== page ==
- Environment: The IoT industry focuses on environmental protection and waste reduction, while simultaneously researching solutions for monitoring and protecting endangered species and natural disaster prevention and management technology
- Global connectivity: In an increasingly global world, the tracking and management of assets, food production and delivery, manufacturing, and medical applications need immediate and perpetual connectivity to ensure consistency and security
The global cloud computing market size was valued at $266 billion in 2019 and is expected to expand at a Compound Annual Growth Rate (CAGR) of 14.9% from 2020 to 2027, according to Grand View Research. In this context, Analytics Insight lists the following cloud trends:
- Serverless computing: Cloud serverless implements functions in the cloud as required, reducing the stress of operating and managing the servers for enterprises consentrating on working on their core product
- Hybrid cloud: Analytic firms predict a continued and substantial growth for hybrid cloud solutions—mixed computing, storage, and services environment made up of on-premises infrastructure, private cloud services, and/or a public cloud
- Containers and Kubernetes: The rise of container technology and Kubernetes is illustrated by the prediction that 95% of new microservices will be deployed by containers by 2021
Forbes supplies with some numbers for the industry:
- Enterprises' average cloud spending is up 59% from 2018 to $73.8 million in 2020
- Cloud technologies are now embedded in enterprises' business strategies, as 92% say their IT environment (infrastructure, applications, data analytics, etc.) relies on the cloud, predicted to grow to 95% in 18 months
- 54% of enterprises' cloud-based applications moved from an on-premises environment to the cloud, while 46% were purpose-built for the cloud
- Financial services, government/non-profit and manufacturing enterprises are the most likely to use only a single public cloud platform due to security and privacy concerns
Headless CMS and content hubs
According to Thomas Sigdestad, CTO of Enonic, headless CMS and content hubs will be one of the biggest trends within content and technology in 2021:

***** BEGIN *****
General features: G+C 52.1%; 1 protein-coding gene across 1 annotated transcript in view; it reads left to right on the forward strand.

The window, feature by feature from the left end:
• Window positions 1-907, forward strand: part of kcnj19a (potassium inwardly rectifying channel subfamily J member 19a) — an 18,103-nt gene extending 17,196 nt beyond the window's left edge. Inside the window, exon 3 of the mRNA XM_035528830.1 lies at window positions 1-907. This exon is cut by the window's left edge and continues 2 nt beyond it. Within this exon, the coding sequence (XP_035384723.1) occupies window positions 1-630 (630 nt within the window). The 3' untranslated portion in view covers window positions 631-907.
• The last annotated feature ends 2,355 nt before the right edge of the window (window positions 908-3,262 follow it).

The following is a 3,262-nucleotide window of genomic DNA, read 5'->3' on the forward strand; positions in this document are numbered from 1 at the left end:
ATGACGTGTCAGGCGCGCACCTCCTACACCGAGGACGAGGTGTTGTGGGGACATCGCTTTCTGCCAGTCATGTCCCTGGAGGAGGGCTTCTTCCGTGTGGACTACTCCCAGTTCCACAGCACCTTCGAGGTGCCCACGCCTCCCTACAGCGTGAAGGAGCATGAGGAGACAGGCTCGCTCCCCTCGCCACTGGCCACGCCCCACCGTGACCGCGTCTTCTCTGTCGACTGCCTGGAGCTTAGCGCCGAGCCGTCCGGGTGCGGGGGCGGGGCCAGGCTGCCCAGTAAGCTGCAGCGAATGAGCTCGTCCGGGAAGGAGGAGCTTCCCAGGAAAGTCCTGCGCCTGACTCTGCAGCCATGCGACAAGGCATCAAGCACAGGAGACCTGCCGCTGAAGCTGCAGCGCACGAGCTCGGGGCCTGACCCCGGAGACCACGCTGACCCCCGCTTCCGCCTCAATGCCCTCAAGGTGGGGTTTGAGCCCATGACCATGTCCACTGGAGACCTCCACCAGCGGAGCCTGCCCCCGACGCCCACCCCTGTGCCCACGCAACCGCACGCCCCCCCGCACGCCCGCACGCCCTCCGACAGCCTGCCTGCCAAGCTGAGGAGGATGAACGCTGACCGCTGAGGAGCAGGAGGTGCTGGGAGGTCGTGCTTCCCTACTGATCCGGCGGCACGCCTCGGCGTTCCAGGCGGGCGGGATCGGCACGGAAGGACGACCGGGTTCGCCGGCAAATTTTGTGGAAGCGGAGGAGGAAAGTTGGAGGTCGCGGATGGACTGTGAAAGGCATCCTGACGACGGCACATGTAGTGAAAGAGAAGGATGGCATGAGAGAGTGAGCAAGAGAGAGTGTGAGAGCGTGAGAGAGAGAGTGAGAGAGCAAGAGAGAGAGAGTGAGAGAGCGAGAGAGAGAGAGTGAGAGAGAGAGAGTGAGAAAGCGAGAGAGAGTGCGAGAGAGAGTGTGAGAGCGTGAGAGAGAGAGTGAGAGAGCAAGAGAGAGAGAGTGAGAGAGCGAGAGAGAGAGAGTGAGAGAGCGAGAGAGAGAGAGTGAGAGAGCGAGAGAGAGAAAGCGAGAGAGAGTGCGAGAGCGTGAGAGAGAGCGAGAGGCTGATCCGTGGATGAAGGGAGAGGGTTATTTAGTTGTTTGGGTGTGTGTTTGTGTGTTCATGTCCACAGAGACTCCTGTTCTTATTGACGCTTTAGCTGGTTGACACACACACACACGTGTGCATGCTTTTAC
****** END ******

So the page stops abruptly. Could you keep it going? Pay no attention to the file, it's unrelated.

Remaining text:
– Headless CMS is becoming the preeminent tool to practice content first and distributing your content from one source. Headless CMS represents the contrast to page-oriented CMSs, and traditional web pages. With headless, you focus on structured content, and the ability to distribute to any channel via APIs, potentially making it a content hub. We should not forget that most Headless CMSs are also delivered as a service, taking away another level of complexity as well.
Voice and conversational UI
Another potential digital transformation trend is the incursion of voice and conversational UI. HubSpot states that it’s likely that 40% of all Google search queries are made by voice and that the same number applies to people planning to buy smart speakers. It’s of vital importance to realise that the growth of voice assistant usage and supporting hardware will inevitably be used for both marketing and operational purposes.
While HubSpot focuses primarily on the B2C aspects of voice, G2 discusses the B2B aspects as well. Detailing how voice already fuels interaction with mobile devices, thermostats, and automobiles, G2 Crowd explains how conversational UI likely will be adopted on top of existing business systems, like IaaS platforms.
Other digital transformation trends that will make an impact in 2021 and beyond include:
- 5G: 5G has already hit the mainstream, and in 2021 and beyond we will see increased adoption of the ultra-fast infrastructure make an impact in AI and ML, as well as industrial IoT, security, telecom, and financial services
- Blockchain: Major blockchain trends include BaaS, stablecoins, interoperability, governmental agency integrations, AI integration, federated blockchain, social network problem solutions, and IoT integration.
- Cyber security: In 2021 cyber security trends will revolve around skills shortage and AI, cyber crime, GDPR and data protection, and security in cloud computing
- Environmental technology: Trends within ecological sustainability include chemical recycling for plastics, blockchain (e.g. transparency in supply chains and verifying fair trade suppliers), circular economy apps, platforms, and other tech, vertical farms, water infrastructure tech, agrivoltaics, and edible packaging
- ERP: As traditional software is being replaced by robotic process automation (RPA), new tech emerges, and the economy becomes less stable, ERP vendors and buyers must adjust their strategies accordingly.
- Fintech: Already a volatile industry for years, fintech will in 2020 face RPA, mobile banking, unsuretech, open banking, and smart contracts.
- Online: The COVID-19 pandemic and resulting governmental efforts have forced everyone online: whether it be meetings, conferences, shopping, or remote working. The impact may be a widescale cultural change, and more businesses opting in for remote working and smarter connectivity tech
- XaaS: Everything as a Service—referring to the extensive variety of the emerging services and applications to be accessed over the Internet—is expected to skyrocket to more than $345 billion, according to Research Insights.
First published 15 May 2019, updated 7 October 2020.